Greetings, England, from your American cousins! As part of our ongoing efforts to tell the world what’s best for them, we’ve sent two of our top 30 basketball teams to your gray and foggy land that the seed of hoop might take root upon your island and diversify your sporting palette. We understand that this game, what with its use of hands, its incredibly tall players, and its stop/start game clock may seem strange to the uninitiated. But don’t fret; we’ve created a guide containing some helpful basketball terminology to help you find your way.
The Brooklyn Nets
Formerly the New Jersey Nets, the team spent much of its history toiling away in desolate mediocrity from the middle of a swamp. Grantland’s own British expats, the Men in Blazers, compared the Nets to West Ham back in 2011, a comparison that is tad unfair now, as the Hammers look to be a possible relegation victim, and the Nets are … not the worst. The 2013-14 Nets are like Fulham. Both teams are old — Fulham have the oldest roster in the Premier League, and the Nets have the second-oldest roster in the NBA — and both teams play in their respective country’s largest city, in the shadows of more popular teams.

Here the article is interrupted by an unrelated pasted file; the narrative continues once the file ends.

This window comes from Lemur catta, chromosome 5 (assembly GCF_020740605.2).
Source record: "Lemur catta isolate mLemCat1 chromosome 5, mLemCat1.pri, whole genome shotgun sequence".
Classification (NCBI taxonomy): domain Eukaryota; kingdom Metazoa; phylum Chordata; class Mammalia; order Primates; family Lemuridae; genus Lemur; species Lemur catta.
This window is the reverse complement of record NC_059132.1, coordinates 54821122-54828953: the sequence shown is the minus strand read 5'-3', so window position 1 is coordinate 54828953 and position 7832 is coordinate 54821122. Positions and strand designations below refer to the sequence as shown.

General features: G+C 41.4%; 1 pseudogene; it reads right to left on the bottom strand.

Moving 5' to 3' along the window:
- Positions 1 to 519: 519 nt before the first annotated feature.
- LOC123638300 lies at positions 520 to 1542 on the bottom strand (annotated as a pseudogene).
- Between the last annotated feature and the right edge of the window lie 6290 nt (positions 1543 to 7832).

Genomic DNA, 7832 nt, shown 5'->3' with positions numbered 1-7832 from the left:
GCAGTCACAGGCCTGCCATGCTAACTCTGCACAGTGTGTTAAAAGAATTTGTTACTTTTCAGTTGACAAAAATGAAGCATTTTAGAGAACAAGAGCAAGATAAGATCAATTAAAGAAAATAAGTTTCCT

The Atlanta Hawks
One of only four teams in the NBA’s Eastern Conference to have a winning record, the Hawks have been a staunchly midtable team for much of the past six years — never quite good enough to make a significant impact as a title contender or abject enough to garner an impact draft pick (more on this later). The 2013-14 Hawks are basically Aston Villa, good enough to take a scalp or two, but several steps down from the fringes of contention.
Mikhail Prokhorov, Owner, Brooklyn Nets